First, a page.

July 7, 2019
I had the honor of presiding at the wedding of Anna and Jack at St. Louis de Mort Catholic Church in Fishers, IN yesterday. The following are the words I shared in my homily:
I begin with a note to the invited guests: You play a role in today’s ceremony. Whether you were aware of it or not, you are now acting as witnesses on behalf of the Catholic Church.
You may have thought you were just here to kill time until the reception, looking forward to the opportunity to eat and drink at someone else’s expense. While I will be the first to acknowledge that nothing tastes better than free food – you have a greater calling today.
When you entered the church, you became a witness to this marriage and one of many designated supporters of Anna and Jack. What does this role entail?
To begin with, in a few minutes, Anna and Jack will be stating their intentions in front of all of you. Listen carefully to what they say and hold them to it. I will ask them if they will love and honor one another as man and wife for the rest of their lives. If they remember their line, they will respond, “We will.”
Keep in mind that the love to which they are consenting is unique. It is the type of love that our gospel indicated, “no human being must separate.” The love we speak of during the Marriage Rite calls the couple to love as God loves. It is a love focused outward, directed toward others for the benefit of others. It is a selfless love.
My experience with Anna and Jack has shown me they understand this type of love. Anna and Jack get it. I am confident that their “We will” response will be heartfelt and intentional. It may sound simple when they say it…but it is not.
You are witnesses. Listen to them say, “We will.” Then, from a place of love, hold them accountable. That’s why you are here.
We have a pretty good idea why Anna and Jack are here. But why are they here? In a church?
When I’m asked to preside at a wedding, I often ask the couple to give a written response to some questions. One of the questions I asked Anna and Jack was, Why is it important to get married in the church?
Here is a portion of their shared response: We love our faith and couldn’t imagine starting our new life together anywhere but the Church! We believe that marriage is a Sacrament. Through this Sacrament, we will receive many graces as a couple to live as ambassadors of God’s love as husband and wife.
What a beautiful image – “ambassadors of God’s love.” Their response shows a mature understanding of the Sacrament of Marriage. As I said, they get it.
There was another question I asked them to respond to separately. The question was simple, “Why did you choose this person to marry?”
Before I share their responses, I want you to listen again to the words we heard moments ago from 1 Corinthians: Love is patient, love is kind. It is not jealous…it is not rude, it does not seek its own interests, it is not quick-tempered…it rejoices with the truth. It bears all things, believes all things, hopes all things, endures all things. Love never fails.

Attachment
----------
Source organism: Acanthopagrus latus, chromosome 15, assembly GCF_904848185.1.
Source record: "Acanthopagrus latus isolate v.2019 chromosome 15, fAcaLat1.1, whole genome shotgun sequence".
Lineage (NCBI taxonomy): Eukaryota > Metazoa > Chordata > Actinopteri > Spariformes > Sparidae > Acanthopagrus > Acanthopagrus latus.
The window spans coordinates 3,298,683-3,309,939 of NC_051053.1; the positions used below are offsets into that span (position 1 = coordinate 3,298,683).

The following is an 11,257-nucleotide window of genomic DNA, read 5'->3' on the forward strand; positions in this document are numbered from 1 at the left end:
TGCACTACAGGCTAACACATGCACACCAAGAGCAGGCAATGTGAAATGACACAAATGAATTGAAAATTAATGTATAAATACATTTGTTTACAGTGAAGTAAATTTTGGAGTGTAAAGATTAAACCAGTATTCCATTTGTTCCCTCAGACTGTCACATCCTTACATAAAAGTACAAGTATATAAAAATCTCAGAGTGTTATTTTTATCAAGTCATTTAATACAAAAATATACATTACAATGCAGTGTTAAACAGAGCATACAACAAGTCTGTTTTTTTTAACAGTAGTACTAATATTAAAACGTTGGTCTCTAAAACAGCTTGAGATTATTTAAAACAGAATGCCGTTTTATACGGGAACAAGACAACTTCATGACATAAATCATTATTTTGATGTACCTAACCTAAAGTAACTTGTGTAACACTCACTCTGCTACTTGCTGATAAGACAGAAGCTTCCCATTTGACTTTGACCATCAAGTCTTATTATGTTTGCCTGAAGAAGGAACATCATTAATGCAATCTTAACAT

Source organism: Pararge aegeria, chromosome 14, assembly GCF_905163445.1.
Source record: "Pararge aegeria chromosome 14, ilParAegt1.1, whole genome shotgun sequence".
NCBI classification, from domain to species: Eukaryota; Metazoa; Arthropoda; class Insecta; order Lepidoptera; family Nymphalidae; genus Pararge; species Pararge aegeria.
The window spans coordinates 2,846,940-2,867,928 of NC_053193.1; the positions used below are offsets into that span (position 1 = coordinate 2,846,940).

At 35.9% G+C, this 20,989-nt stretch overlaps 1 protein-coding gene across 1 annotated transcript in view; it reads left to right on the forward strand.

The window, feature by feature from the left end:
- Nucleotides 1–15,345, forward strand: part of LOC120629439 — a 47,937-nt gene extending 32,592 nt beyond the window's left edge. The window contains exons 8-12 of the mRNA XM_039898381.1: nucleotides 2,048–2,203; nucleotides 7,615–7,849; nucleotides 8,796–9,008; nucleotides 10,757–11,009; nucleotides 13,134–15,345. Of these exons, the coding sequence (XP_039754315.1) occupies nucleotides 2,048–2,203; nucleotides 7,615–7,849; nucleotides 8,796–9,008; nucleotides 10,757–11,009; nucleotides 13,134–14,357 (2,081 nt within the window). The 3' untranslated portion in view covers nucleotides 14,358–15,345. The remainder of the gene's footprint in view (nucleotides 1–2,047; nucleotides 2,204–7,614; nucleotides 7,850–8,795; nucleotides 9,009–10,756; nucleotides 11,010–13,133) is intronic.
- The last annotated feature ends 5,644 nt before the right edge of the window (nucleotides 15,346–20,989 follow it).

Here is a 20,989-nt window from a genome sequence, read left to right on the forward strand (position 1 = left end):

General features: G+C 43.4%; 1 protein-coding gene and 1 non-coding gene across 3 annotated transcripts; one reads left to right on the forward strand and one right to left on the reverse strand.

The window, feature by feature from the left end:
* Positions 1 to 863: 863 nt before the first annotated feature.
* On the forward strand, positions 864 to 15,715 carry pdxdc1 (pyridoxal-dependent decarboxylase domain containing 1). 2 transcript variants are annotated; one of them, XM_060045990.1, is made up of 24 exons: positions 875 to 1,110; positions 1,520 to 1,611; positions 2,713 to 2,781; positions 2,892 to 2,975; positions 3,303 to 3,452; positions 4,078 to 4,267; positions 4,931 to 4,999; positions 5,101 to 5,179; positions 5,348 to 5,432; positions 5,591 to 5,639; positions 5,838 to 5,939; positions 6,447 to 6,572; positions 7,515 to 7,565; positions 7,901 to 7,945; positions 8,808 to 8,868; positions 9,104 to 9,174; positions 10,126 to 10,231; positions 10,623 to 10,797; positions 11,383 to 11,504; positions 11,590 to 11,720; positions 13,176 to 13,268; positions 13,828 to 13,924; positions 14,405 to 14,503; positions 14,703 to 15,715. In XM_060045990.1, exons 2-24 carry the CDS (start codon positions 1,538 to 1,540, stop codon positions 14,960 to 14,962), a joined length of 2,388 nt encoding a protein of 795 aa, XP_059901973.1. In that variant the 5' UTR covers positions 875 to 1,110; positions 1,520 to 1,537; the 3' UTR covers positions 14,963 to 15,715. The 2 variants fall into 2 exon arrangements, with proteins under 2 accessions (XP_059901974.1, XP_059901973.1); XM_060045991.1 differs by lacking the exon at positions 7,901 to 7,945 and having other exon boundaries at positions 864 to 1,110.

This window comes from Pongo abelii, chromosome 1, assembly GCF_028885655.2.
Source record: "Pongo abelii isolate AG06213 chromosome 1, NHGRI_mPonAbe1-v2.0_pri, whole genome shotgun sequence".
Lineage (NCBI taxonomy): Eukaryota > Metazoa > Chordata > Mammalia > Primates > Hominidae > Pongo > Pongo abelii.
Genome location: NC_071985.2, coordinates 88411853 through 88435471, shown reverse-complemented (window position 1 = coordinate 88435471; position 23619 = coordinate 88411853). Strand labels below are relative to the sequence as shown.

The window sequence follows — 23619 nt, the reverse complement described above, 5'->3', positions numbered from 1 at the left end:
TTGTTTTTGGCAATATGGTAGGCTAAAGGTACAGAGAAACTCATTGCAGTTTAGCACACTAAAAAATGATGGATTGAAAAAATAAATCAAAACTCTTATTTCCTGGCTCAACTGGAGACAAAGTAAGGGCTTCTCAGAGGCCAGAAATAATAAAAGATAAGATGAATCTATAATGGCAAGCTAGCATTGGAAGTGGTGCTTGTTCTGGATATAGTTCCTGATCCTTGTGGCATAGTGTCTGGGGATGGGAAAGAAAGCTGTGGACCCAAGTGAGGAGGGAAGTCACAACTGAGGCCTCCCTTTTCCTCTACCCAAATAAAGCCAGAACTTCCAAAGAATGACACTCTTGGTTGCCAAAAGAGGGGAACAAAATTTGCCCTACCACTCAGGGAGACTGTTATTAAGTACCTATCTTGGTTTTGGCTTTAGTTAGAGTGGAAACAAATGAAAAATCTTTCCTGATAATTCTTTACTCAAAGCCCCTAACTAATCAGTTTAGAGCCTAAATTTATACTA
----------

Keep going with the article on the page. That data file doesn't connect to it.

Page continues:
Keeping these words in mind, now listen to the words of Anna and Jack. When asked, “Why did you choose Anna?”, here is some of what Jack wrote:
“Anna has pushed me in my faith and led me closer to Christ. She has truly made me a better person and is selfless in her love. She also happens to be the most caring and loving person I have ever met. She constantly puts others before herself and is always going out of her way to be kind to others. I am honored to call her my wife and can’t wait to spend the rest of my life with her.”
And here is some of what Anna wrote about choosing Jack:
“Jack sees potential in me before I even see it in myself. He is humble, determined, and selfless. He loves his family, he loves my family, and he encourages me in my Catholic faith. He works really hard at everything he does, whether it be his job, his relationship with others, or his relationship with God. Jack embodies 1 Corinthians so well. He is everything I have prayed for in a husband and I can’t wait to be his wife!”
The words of our second reading come alive in their responses: “Love is kind; it does not seek its own interests; it believes all things. Love never fails.”
Once again, Anna and Jack get it.
I have a few more thoughts to share with the couple. (I moved over to speak with Anna and Jack directly)
In this sacramental marriage, each of you has the responsibility to help the other get to heaven. Your marriage is an epiphany – it reveals Christ. With marriage comes the obligation to reveal Christ.
Jack – each morning you wake up, you will need to make the decision to love Anna. You are obligated to reveal Christ to her by the way you love her – the way you talk to her, treat her, and interact with the world around you.
Anna – each morning you wake up, you will need to make the decision to love Jack. You are obligated to reveal Christ to him by the way you love him – the way you talk to him, treat him, and interact with the world around you.
Secondly, your marriage must reveal Christ to others. Others will see Christ in how you love one another and in how you, as a couple, interact with them. Your marriage will be a lamp on a lampstand, where it gives light to all in the house.
Finally, if you are blessed to have children, you will be obligated to reveal Christ to them daily. Through your love and support, they will come to know God.
What I have just shared with you is serious business. A wedding is not a quick “I do” and some dancing; it is the beginning of a marriage. And with that marriage comes the challenging responsibilities I’ve described.
If you are up for the challenge, please take your positions at the top of the steps…